Barbican Centre, London
14 July – 4 September 2016
by CELIA WHITE
Ragnar Kjartansson is not a household name, but he should be. The Icelandic artist’s work gives performance art, and contemporary art in general, a good rep. His actions, musical scores, films and paintings are reminiscent of the repetitious, contemplative tone of Bill Viola’s video work as well as Anselm Kiefer’s multimedia, existential reflections on the creative “self” and on cultural inheritance. Yet Kjartansson faces off this seriousness with a humour that brings viewers in on his mockery of, and part-homage to, art and artists past and present. He does this here by taking over the Barbican Centre, itself a cultural palimpsest, with his first UK survey, one that seems to proffer a highly current – and somewhat Scandinavian – view of the notions of creative influence, artistic identity and self-fashioning, and collaborative practice.
Kjartansson, who was born in Reykjavik in 1976, grew up in and around the Reykjavik City Theatre, where his parents were performers, and the influence of this speaks volumes from the very beginning of the show. Its centrepiece, Take Me Here by the Dishwasher: Memorial for a Marriage (2011, 2014), features a video projection of a scene from the 1977 film Murder Story in which the artist’s parents played a frustrated housewife and a visiting plumber in a dreamlike sequence of lust that culminates in the housewife’s eponymous request. This is projected in a huge mock-living space occupied by a troupe of 10 scantily dressed singer-guitarists, who perform a slow, mournful score with repetitive lyrics formed from the scene’s dialogue. Both a celebration and a parody of the amusingly erotic cinematic display by the actors, Take Me Here by the Dishwasher incorporates and reinvents Kjartansson’s parents’ work, indicating its centrality to his creative motivations. As Kjartansson’s mother highlighted in an interview with the press at the show’s opening, she was pregnant with Kjartansson at the time of filming, such that the artist in fact featured, albeit covertly, in the film that would become part of his own work. The piece lies on the threshold of autobiography, with the actors presenting a fiction as if it were actuality in the filmic sequence, underneath which lies another form of reality in which the individuals were bound up in a different network of relations – husband, wife, parent, child, actor, director, viewer.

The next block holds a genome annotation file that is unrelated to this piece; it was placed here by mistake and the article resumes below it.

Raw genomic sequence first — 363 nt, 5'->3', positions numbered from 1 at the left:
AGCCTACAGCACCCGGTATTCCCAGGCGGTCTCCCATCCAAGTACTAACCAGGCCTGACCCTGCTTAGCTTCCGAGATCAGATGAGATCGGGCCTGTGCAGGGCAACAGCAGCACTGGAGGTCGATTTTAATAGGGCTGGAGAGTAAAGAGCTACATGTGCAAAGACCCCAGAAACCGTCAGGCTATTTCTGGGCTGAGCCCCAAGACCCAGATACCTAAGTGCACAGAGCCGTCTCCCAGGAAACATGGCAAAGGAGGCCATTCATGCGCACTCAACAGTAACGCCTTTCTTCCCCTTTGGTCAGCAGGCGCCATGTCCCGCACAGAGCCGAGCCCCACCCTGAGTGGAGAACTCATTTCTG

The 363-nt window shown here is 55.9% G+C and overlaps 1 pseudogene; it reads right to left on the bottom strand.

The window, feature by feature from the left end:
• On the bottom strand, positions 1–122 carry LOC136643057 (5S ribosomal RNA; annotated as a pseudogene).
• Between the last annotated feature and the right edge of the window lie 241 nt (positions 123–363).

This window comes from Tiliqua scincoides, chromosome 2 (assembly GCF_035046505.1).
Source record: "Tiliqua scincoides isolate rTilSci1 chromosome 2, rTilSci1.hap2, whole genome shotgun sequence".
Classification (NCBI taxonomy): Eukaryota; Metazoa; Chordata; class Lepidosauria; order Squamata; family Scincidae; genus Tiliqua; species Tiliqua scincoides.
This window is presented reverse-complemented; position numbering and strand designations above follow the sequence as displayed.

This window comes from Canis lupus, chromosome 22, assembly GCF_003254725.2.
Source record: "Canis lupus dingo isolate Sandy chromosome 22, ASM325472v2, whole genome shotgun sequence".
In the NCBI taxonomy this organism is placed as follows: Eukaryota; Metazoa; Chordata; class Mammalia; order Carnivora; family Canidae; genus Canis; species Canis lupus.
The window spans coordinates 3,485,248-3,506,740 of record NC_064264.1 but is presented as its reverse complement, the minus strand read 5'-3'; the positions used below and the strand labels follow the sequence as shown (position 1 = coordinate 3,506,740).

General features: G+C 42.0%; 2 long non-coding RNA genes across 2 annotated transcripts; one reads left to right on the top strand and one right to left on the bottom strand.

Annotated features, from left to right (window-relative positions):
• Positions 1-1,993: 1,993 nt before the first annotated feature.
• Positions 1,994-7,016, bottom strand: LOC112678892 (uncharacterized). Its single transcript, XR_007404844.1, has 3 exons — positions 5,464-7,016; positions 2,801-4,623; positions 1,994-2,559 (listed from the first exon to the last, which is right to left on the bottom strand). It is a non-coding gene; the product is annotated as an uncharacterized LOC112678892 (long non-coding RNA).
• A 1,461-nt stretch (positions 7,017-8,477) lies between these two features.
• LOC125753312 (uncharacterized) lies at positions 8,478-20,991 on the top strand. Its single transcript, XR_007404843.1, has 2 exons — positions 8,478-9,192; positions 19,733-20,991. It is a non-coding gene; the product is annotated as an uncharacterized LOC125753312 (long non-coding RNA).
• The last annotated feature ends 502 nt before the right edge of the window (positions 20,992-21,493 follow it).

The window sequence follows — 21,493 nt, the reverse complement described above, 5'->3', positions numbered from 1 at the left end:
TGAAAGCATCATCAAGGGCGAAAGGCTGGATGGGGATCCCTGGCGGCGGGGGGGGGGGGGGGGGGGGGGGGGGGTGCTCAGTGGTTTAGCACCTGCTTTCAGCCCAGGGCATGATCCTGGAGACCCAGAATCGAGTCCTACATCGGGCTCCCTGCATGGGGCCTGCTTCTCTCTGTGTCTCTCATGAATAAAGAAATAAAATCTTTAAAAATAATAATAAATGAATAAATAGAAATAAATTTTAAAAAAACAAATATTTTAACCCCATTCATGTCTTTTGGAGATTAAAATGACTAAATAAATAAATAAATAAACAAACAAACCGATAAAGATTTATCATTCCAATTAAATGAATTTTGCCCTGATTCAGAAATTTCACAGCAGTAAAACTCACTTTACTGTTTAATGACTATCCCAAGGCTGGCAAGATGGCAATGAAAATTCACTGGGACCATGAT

This warped instance of history repeating is echoed in the languid actions and repetitive sounds produced by the musicians, as well as by the fact that this performance, which stretches on continuously throughout gallery opening hours, floats up from the central atrium of the Barbican Art Gallery in a way that can be heard when viewing almost every other work in the show. It inhabits the background of another work about lineage: Me and My Mother (2000, 2005, 2010, 2015), an ongoing work produced at five-year intervals in which the artist and his mother stand before a camera while the latter spits on to her son’s face. Like Take Me Here by the Dishwasher, this sequence – at once repulsive and ridiculous – blurs the distinction between the subject as performer and as self; the mostly deadpan responses of mother and son to so extreme an action suggesting a plethora of familial emotional obligations, intimacies and repressions.